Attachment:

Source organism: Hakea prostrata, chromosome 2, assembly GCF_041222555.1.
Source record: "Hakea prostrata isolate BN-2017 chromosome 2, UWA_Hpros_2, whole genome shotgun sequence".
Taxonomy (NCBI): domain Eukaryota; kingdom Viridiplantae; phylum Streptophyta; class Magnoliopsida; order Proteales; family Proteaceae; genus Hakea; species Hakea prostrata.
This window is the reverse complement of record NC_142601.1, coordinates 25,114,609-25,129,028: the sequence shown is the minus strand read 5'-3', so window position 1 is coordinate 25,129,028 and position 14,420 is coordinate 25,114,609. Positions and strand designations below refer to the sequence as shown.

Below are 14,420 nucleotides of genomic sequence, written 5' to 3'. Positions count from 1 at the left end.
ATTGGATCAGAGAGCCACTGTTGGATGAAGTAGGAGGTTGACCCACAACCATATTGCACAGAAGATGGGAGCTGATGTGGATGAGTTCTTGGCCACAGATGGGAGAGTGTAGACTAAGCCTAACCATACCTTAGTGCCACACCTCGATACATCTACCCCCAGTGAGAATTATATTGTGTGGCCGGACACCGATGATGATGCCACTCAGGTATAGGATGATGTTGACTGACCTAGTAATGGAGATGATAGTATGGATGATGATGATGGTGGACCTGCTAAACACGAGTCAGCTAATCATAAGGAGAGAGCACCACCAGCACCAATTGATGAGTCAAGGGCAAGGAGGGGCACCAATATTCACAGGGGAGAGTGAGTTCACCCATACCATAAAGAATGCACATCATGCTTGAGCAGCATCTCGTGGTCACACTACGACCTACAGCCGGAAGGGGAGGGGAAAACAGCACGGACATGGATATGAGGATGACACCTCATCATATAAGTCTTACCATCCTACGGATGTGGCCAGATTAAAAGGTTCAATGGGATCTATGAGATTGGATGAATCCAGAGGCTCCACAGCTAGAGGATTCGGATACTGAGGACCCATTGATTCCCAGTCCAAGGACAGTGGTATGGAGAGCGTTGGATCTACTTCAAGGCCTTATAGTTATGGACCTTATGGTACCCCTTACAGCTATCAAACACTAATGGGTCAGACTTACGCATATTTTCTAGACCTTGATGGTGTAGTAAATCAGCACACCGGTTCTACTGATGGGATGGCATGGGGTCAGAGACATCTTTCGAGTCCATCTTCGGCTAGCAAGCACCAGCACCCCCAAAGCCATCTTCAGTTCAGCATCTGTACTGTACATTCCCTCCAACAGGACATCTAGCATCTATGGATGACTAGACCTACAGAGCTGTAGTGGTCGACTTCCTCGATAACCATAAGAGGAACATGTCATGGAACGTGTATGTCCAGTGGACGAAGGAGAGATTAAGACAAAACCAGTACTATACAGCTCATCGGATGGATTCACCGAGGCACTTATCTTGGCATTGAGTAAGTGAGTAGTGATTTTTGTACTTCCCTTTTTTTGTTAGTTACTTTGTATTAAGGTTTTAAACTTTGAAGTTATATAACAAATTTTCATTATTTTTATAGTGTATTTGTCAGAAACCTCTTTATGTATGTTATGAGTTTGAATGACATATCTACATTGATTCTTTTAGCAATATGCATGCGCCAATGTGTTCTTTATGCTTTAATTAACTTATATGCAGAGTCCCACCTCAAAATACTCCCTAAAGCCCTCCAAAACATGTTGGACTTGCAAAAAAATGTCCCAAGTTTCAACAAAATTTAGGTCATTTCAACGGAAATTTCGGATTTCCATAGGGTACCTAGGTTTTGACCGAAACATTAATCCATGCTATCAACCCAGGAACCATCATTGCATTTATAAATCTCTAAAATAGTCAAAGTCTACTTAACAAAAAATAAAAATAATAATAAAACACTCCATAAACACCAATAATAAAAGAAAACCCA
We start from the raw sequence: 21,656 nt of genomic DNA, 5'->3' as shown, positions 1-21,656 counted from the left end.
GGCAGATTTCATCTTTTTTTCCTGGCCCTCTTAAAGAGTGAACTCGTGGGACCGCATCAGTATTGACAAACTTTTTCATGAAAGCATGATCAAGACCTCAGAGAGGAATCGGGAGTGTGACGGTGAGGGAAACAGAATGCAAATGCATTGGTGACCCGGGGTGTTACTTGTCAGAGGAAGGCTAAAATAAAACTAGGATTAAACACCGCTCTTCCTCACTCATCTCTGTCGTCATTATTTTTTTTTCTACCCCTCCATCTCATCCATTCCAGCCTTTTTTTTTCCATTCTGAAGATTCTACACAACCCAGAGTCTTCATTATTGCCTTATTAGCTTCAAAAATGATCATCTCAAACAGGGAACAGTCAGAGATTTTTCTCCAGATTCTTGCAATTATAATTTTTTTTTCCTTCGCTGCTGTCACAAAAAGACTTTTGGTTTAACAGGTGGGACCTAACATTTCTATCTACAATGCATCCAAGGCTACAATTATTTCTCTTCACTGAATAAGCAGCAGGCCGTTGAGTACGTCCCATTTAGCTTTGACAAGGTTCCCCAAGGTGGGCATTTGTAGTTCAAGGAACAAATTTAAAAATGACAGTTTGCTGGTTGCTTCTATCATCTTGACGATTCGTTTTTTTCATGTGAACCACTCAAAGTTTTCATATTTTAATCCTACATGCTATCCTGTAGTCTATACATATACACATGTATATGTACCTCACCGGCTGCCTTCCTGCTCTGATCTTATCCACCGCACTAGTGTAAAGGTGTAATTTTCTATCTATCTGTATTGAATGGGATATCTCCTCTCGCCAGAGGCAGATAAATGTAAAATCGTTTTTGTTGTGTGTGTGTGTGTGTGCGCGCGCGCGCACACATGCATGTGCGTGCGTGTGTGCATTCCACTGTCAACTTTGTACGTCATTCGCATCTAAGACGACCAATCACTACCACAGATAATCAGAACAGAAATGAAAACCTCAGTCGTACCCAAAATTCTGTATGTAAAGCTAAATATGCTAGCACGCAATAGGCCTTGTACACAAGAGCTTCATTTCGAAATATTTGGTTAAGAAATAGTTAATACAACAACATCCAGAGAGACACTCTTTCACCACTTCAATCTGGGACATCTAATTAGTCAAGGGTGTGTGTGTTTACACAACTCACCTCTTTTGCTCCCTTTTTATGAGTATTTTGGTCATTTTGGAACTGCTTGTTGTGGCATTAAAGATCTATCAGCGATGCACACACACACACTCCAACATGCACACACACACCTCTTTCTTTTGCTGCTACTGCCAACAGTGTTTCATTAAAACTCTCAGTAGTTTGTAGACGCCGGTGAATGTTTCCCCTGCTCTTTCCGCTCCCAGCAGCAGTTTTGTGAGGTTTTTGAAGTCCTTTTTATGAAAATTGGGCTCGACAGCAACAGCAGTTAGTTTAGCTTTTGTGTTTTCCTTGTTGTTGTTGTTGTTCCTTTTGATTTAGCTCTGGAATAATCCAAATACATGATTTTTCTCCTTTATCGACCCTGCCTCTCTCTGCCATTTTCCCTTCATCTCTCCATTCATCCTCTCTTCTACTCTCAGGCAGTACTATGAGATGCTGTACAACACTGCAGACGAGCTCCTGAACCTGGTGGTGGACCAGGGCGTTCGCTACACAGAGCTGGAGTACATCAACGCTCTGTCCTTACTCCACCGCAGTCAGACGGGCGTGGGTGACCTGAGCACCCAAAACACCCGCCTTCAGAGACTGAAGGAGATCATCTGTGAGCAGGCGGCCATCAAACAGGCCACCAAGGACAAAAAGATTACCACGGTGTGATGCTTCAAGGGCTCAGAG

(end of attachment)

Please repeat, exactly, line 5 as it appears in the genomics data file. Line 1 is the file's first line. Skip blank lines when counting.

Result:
Below are 14,420 nucleotides of genomic sequence, written 5' to 3'. Positions count from 1 at the left end.